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Ophthalmology. 2011 Aug;118(8):1626-37. doi: 10.1016/j.ophtha.2011.01.018. Epub 2011 Apr 29.

Topographic analyses of shape of eyes with pathologic myopia by high-resolution three-dimensional magnetic resonance imaging.

Abstract

OBJECTIVE:

To analyze the topography of human eyes with pathologic myopia by high-resolution magnetic resonance imaging (MRI) with volume rendering of the acquired images.

DESIGN:

Observational case series.

PARTICIPANTS:

Eighty-six eyes of 44 patients with high myopia (refractive error ≥-8.00 diopters [D] or axial length >26.5 mm) were studied. Forty emmetropic eyes were examined as controls.

METHODS:

The participants were examined with an MRI scanner (Signa HDxt 1.5T, GE Healthcare, Waukesha, WI), and T(2)-weighted cubes were obtained. Volume renderings of the images from high-resolution 3-dimensional (3D) data were done by computer workstation. The margins of globes were then identified semiautomatically by the signal intensity, and the tissues outside the globes were removed.

MAIN OUTCOME MEASURES:

The 3D topographic characteristic of the globes and the distribution of the 4 distinct shapes of globes according to the symmetry and the radius of curvature of the contour of the posterior segment: the barrel, cylindric, nasally distorted, and temporally distorted types.

RESULTS:

In 69.8% of the patients with bilateral high myopia, both eyes had the same ocular shape. The most protruded part of the globe existed along the central sagittal axis in 78.3% of eyes and was slightly inferior to the central axis in the remaining eyes. In 38 of 68 eyes (55.9%) with bilateral pathologic myopia, multiple protrusions were observed. The eyes with 2 protrusions were subdivided into those with nasal protrusions and those with temporal protrusions. The eyes with 3 protrusions were subdivided into nasal, temporal superior, and temporal inferior protrusions. The eyes with visual field defects that could not be explained by myopic fundus lesions significantly more frequently had a temporally distorted shape. Eyes with ≥2 protrusions had myopic chorioretinal atrophy significantly more frequently than eyes with ≤1 protrusion.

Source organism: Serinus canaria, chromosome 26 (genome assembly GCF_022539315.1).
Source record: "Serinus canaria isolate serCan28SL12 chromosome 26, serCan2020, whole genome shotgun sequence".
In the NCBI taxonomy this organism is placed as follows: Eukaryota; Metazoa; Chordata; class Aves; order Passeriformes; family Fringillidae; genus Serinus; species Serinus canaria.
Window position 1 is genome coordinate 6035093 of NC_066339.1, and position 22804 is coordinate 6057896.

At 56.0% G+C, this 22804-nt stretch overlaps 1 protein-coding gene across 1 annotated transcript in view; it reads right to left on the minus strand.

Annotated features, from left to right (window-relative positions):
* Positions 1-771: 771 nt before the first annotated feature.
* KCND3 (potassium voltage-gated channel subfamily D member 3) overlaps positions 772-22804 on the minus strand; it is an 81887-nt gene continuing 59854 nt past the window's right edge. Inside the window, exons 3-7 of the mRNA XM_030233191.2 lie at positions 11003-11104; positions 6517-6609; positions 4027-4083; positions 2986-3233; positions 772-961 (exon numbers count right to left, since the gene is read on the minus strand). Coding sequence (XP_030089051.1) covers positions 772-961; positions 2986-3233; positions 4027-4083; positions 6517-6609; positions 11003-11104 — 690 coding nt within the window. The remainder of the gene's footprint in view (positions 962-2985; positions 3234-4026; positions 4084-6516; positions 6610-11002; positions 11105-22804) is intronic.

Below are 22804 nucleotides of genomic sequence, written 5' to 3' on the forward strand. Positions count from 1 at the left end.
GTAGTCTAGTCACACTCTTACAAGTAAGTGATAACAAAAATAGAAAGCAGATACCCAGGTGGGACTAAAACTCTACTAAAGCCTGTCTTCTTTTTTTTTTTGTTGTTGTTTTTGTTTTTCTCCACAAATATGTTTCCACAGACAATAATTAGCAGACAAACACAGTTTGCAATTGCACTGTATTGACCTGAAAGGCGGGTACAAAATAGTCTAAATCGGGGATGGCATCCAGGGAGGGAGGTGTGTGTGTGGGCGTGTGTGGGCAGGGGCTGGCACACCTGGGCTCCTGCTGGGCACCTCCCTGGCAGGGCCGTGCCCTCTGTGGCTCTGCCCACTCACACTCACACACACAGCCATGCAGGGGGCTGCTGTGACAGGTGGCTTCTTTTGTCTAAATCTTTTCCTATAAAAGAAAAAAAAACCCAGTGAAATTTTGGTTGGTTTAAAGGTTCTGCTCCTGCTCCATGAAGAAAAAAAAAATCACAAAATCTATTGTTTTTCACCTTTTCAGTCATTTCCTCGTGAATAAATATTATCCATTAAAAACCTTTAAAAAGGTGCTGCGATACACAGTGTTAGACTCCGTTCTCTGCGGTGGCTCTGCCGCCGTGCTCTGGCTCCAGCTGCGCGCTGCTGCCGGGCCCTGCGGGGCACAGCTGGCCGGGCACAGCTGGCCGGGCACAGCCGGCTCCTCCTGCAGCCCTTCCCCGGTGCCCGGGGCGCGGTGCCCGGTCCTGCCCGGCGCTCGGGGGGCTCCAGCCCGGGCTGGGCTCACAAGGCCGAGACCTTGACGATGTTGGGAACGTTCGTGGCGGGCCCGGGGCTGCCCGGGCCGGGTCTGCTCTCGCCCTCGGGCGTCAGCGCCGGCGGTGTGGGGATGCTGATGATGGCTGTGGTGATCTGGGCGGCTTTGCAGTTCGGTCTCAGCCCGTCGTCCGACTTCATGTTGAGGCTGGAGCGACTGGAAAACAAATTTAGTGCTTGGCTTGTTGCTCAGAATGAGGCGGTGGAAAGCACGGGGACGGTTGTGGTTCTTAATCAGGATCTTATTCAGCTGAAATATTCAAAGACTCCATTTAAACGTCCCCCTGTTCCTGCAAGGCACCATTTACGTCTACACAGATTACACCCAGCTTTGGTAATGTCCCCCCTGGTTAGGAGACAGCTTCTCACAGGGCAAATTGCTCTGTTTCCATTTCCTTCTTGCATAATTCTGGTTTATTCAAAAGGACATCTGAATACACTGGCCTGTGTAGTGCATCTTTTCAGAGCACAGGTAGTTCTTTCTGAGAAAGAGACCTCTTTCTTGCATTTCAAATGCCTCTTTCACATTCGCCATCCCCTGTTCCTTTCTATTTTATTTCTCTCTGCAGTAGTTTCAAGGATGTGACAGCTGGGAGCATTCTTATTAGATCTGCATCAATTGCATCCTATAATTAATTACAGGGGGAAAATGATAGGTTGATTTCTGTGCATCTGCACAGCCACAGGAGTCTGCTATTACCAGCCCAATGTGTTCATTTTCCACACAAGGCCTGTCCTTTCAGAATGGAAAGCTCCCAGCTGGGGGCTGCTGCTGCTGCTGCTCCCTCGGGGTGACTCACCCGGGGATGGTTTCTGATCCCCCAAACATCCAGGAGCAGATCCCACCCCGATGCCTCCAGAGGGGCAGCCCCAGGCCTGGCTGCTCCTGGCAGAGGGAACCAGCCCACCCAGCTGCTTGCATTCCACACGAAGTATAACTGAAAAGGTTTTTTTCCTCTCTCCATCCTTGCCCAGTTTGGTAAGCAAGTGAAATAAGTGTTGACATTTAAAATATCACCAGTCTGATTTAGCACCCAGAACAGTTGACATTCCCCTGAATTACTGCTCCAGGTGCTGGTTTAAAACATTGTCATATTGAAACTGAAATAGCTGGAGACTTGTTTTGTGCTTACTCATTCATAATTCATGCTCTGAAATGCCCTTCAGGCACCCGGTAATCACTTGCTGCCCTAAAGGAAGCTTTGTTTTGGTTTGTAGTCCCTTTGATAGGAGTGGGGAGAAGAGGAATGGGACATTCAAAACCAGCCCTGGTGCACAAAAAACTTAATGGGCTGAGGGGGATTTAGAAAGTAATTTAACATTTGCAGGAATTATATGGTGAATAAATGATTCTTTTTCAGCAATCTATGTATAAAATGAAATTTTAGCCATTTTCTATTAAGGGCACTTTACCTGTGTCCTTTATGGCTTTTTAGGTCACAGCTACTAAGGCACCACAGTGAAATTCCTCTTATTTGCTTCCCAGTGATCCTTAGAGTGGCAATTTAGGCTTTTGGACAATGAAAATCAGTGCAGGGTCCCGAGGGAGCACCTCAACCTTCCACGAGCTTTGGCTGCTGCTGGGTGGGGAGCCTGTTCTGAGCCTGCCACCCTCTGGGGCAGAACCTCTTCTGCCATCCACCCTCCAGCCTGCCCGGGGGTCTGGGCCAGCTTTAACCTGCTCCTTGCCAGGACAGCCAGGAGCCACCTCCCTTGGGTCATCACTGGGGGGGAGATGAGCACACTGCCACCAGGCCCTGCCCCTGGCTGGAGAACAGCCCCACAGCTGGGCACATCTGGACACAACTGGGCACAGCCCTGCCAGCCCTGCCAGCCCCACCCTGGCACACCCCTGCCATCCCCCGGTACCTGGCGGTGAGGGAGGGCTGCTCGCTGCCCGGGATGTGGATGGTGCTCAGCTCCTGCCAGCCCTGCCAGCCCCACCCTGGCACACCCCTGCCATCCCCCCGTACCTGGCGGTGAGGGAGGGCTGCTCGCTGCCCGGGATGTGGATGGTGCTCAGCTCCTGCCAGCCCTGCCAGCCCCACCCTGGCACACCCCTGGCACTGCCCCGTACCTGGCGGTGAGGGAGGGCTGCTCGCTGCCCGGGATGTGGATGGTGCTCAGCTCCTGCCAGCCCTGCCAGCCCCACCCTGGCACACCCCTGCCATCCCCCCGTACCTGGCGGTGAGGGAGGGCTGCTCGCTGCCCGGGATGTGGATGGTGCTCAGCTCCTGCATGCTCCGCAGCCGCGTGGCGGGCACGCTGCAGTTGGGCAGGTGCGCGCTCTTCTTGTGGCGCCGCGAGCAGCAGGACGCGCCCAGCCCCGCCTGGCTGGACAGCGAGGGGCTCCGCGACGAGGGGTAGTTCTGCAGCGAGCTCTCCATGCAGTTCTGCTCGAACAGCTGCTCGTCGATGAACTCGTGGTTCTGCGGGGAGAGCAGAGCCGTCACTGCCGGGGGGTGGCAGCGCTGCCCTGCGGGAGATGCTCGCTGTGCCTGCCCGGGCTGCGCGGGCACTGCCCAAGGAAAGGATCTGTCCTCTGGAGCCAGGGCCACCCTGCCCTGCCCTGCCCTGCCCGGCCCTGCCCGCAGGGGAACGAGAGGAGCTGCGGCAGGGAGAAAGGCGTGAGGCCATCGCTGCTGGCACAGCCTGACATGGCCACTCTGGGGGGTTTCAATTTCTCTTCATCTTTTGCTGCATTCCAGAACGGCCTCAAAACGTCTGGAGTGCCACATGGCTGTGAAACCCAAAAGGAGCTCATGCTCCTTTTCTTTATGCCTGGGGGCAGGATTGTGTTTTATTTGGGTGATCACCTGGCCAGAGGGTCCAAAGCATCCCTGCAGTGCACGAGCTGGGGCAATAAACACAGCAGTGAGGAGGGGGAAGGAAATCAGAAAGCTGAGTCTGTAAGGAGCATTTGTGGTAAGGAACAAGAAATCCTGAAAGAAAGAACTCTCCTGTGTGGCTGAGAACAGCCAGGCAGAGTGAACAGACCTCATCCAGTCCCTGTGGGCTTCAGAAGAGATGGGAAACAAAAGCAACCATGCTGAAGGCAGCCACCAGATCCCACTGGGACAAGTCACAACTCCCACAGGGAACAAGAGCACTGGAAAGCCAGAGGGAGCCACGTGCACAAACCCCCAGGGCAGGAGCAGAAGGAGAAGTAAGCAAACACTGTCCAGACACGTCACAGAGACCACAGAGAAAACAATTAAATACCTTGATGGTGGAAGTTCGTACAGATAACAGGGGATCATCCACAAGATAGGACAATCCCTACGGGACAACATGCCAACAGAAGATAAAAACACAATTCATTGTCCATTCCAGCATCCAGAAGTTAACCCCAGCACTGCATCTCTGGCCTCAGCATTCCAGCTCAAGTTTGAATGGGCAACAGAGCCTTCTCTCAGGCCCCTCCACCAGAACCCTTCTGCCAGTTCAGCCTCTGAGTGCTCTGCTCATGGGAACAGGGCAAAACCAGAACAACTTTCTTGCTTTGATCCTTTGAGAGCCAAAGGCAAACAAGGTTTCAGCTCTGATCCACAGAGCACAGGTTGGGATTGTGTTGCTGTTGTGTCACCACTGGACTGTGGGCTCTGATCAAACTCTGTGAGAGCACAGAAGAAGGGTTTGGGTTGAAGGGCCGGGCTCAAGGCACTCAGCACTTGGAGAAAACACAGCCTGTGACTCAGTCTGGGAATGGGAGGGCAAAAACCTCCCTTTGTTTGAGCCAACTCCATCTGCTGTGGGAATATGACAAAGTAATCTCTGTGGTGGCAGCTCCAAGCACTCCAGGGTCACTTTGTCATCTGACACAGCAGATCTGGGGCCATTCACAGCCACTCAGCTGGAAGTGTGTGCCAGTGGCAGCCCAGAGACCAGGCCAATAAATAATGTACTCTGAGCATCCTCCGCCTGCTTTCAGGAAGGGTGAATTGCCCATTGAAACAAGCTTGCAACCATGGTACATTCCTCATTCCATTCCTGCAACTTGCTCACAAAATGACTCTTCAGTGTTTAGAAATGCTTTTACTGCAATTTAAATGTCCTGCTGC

CONCLUSIONS:

Our results demonstrate that it is possible to obtain a complete topographic image of human eyes by high-resolution MRI with volume-rendering techniques. The results showed that there are different ocular shapes in eyes with pathologic myopia, and that the difference in the ocular shape is correlated with the development of vision-threatening conditions in eyes with pathologic myopia.

FINANCIAL DISCLOSURE(S):

The author(s) have no proprietary or commercial interest in any materials discussed in this article.

PMID:
21529960
DOI:
10.1016/j.ophtha.2011.01.018
[Indexed for MEDLINE]

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